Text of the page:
Freedom manifesto!

The foundation of all freedom

Freedom of speech is the cornerstone of a democratic society. It is the most important of all freedoms. It is the foundational freedom upon which every other right we enjoy - from the right to vote to the right to protest - is built. Without the freedom to think, write, publish, depict and debate as we see fit, all our political and social rights become meaningless.

Masters of our own minds

Freedom of speech makes us morally autonomous. It allows us to use our moral and mental muscles, to decide for ourselves, through discussion, debate and argument, what is a good idea and what is a bad one. It makes man the master of his own mind and fate, rather than allowing the authorities to treat us as infants by determining on our behalf what we may read, think and believe.

The midwife of enlightenment

Freedom of speech is the best guarantor of getting to the truth of a matter. Where censorship discourages debate in favour of silencing the allegedly offensive or hateful opinion, freedom of speech insists on holding people to account for their beliefs and challenging their claims in the public sphere. It is the midwife of enlightenment where censorship fuels only an unquestioning approach, and ultimately ignorance.

No censorship - ever

Freedom of speech must never be restricted. No state bans, no hate-speech legislation, no libel laws, no restrictions on the press, no mob pressure on people to conform to modern orthodoxies. For attacks on freedom of speech do not only commit the bad-enough offence of preventing someone from saying what he believes - they also reduce the rest of us to the level of children through blocking our eyes and ears, degrading our moral autonomy, stifling truth-seeking, and elevating stupidity over enlightenment.

Free speech now!

Freedom of speech makes us free. It makes us fully human, through allowing our minds to work and our views to matter. We are absolutely committed to breathing life back into this essential freedom, to fighting against all forms of censorship and intolerance, to ensuring that everyone - regardless of their viewpoint - enjoys the freedom to express themselves and to enter into the truth-determining fray of public life. We want free speech now, with no ifs, buts, erming, ahhing, restrictions, restraints or delay.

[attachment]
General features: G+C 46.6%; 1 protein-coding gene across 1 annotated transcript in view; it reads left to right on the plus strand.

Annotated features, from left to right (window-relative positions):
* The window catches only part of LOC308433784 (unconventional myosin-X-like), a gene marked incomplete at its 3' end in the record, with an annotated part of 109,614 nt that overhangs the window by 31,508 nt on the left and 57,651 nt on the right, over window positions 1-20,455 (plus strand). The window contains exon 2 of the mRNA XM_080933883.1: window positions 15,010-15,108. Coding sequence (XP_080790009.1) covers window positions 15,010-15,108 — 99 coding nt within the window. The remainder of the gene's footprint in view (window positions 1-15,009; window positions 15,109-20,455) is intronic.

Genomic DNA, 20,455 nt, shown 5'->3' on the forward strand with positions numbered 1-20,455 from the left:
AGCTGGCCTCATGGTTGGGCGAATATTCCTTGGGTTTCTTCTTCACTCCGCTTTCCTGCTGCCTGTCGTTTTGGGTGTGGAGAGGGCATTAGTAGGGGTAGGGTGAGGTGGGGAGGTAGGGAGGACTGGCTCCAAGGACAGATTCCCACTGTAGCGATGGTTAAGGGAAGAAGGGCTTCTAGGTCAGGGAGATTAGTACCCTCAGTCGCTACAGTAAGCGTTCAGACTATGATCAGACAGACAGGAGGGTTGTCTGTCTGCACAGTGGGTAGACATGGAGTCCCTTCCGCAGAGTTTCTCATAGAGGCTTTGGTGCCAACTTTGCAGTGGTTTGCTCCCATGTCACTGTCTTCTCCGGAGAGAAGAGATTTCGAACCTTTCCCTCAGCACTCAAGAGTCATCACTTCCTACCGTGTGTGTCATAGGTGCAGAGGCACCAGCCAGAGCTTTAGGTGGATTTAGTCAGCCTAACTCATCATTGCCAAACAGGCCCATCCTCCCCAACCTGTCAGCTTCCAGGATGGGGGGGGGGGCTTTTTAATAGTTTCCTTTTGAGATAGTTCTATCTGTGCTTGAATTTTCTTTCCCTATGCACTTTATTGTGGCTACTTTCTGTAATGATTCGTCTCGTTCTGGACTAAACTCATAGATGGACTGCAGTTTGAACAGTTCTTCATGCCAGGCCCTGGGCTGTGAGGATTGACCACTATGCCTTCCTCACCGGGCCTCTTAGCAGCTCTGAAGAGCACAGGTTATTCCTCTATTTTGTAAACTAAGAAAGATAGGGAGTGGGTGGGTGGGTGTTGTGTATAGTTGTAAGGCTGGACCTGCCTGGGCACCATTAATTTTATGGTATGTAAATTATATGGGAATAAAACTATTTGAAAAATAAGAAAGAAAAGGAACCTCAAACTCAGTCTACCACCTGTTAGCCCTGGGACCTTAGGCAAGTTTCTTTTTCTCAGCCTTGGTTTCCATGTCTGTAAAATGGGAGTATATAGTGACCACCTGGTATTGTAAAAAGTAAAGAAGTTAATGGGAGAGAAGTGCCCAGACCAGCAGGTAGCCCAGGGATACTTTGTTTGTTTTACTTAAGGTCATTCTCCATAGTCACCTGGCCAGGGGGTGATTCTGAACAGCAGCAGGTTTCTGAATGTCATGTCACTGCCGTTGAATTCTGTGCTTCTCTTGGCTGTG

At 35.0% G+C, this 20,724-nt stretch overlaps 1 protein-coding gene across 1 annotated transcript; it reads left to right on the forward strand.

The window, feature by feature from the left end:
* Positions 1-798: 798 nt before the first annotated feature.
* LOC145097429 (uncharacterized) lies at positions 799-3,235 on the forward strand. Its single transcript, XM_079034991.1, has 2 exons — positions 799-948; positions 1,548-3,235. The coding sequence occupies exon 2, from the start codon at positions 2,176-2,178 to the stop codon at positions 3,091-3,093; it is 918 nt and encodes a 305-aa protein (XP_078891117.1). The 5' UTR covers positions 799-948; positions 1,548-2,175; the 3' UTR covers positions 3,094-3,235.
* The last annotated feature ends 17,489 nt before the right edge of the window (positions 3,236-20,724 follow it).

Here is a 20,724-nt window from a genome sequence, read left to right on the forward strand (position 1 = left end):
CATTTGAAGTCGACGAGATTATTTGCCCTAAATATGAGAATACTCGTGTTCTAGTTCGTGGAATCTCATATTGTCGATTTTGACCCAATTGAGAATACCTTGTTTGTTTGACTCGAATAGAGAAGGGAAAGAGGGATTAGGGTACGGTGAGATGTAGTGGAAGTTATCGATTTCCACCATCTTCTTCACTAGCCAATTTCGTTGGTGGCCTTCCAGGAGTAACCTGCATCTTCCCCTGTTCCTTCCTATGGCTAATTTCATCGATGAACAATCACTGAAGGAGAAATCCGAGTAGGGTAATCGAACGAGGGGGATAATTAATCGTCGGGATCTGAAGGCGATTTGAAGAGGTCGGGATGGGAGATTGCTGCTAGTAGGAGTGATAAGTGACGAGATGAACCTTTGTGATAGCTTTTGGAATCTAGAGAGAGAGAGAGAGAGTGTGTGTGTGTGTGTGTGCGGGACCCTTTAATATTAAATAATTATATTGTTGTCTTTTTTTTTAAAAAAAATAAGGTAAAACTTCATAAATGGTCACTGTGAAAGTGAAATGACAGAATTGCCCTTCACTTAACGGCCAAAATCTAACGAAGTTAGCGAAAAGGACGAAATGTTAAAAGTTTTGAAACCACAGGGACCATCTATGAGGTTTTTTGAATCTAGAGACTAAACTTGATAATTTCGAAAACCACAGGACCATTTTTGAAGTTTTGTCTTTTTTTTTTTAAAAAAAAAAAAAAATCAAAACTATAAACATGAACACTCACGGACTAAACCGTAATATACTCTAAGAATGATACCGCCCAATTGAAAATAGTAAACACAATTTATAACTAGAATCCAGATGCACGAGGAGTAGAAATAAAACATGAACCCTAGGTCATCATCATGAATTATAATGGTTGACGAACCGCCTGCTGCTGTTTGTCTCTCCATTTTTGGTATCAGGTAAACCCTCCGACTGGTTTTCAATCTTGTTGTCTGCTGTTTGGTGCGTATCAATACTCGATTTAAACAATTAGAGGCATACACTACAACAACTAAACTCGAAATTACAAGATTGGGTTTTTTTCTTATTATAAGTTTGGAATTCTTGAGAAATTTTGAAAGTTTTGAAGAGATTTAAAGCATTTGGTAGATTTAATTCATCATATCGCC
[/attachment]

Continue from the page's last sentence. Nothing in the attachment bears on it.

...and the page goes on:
support the manifesto

2175 people have signed up!

  • Dudebro McNeckbeard, NEET, US

    As a proud fat Libertarian misogynerd neckbeard I am a firm believer in freedom speech. May the invisible hand of the free market with its privatized roads and crapper system bestow upon me the right to tell all those yapping rainbow-haired feminist Grinches to shut the hell up, get their goddamn hands off my GTA and Cowadooty and get back to the goddamn kitchen... WITHOUT the commie gub'mint throwing my fat ass in a gulag for hate speech. I should also be allowed to have the freedom to boorishly sing in an out-of-tune low bass voice, fart loudy, and jerk off to 'My Little Pony' in my mother's basement.

  • Helen Dehn, voluntary librarian, Australia

    Freedom of speech is indeed the basis of a free society and should not be curtailed by anyone for any (supposed) reason.

  • João Carlos Honório Pedro, BCS Student, Portugal

    Free speech is the cornerstone of progress.

  • Robert Nickles, Nursing assistant in major urban hospital, United States

    Keep on keeping on.

  • nanda kumaran, journalist, india

    freedom of speech is the lifeline of thought. no freedom no life. humanity cant afford this.

  • James Heartfield, Writer, UK

    [Sorry, I can't remember whether I signed already, so please don't put me down twice - and don't include this message of support]

  • Nicholas Tate, Education Consultant, UK